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Fear The Walking Dead 'The Door' Ending Explained

Contains spoilers for Fear the Walking Dead season 6, episode 8 — "The Door"

Fear the Walking Dead returned from its pandemic-mandated hiatus with the episode that was supposed to be the midseason finale, "The Door." You can tell that season 6, episode 8 was meant to be a finale, because it contains Fear's most consequential death since Madison (Kim Dickens) burned up at the baseball diamond (or at least we think) back in season 4. It's a heartbreaking end for one of the show's most beloved characters, and the kind of emotionally gutting death at which the Walking Dead franchise excels. But more on that death later.

"The Door” is a sequel of sorts to season 6, episode 4, "The Key," which focuses on John Dorie (Garret Dillahunt). It's important to remember what happens in "The Key” in order to understand "The Door." Episode 4 finds John working as a Ranger for the ruthless community leader Virginia (Colby Minifie). John, who had been a cop before the apocalypse, investigates the death of a fellow ranger named Cameron (Noah Khlye), whom Ginny says died accidentally but John proves was murdered. Ginny frames Cameron's girlfriend Janis (Holly Curran), who's executed via walker. John knows she was innocent, and whomever slit Cameron's throat with a knife taken from Lawton's armory is still out there.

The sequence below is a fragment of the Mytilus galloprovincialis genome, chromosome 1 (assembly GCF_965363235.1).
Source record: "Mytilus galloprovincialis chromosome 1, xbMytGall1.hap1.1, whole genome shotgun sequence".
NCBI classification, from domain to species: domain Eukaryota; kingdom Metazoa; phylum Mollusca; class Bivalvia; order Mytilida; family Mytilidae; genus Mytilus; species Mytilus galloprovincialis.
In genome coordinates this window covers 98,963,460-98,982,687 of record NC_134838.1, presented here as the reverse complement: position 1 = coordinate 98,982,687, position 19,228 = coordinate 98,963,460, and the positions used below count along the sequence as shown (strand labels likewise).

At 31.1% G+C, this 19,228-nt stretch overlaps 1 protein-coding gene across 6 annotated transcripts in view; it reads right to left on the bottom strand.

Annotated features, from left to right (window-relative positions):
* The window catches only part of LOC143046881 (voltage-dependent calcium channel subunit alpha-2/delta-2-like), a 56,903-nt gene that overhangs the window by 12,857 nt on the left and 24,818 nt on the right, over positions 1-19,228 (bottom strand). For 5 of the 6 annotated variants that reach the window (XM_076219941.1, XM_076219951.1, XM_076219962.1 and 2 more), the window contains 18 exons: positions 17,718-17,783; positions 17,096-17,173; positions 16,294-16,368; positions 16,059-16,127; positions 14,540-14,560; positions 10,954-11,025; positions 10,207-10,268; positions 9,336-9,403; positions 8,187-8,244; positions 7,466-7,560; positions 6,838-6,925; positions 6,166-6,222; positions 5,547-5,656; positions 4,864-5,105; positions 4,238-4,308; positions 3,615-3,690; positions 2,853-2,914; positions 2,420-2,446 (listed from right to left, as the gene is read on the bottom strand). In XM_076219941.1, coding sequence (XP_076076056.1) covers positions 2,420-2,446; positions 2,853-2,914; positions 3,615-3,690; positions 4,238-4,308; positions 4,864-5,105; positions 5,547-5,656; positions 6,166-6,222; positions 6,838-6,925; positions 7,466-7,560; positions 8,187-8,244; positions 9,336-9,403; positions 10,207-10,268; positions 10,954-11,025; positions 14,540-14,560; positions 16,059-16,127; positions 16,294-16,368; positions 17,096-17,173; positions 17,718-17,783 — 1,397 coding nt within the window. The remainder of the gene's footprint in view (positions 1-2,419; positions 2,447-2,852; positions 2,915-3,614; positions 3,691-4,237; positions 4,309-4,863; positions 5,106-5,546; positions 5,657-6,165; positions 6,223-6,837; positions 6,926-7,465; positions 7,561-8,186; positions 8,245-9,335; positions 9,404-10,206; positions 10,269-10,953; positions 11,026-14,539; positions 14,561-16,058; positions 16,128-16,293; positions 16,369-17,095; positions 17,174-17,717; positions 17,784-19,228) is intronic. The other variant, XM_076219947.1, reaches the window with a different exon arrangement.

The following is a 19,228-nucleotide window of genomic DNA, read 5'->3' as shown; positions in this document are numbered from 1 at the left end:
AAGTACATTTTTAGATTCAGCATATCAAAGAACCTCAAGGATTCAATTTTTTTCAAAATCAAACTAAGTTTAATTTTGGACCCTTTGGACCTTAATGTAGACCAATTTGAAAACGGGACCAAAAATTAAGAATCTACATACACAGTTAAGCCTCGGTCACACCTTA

John can't live with such compromised morality, sacrificing justice for the status quo, and in episode 6, he flees Lawton to go live alone in his cabin in Texas (previously seen in the season 4 episode "Laura," one of Fear's finest hours) because his wife June (Jenna Elfman) chooses to not go with him.

Let's break down what happens in Fear the Walking Dead season 6, episode 8, and explain what it all means.

"I'm not meant to live in this world."

When we catch up with John at the beginning of "The Door," he's hiding out in his cabin, haunted by his inability to get justice for Cameron and Janis and all of the other times he's come up short in his life and been just like his dad, who abandoned his family when John was young. At this point, he's ready to die.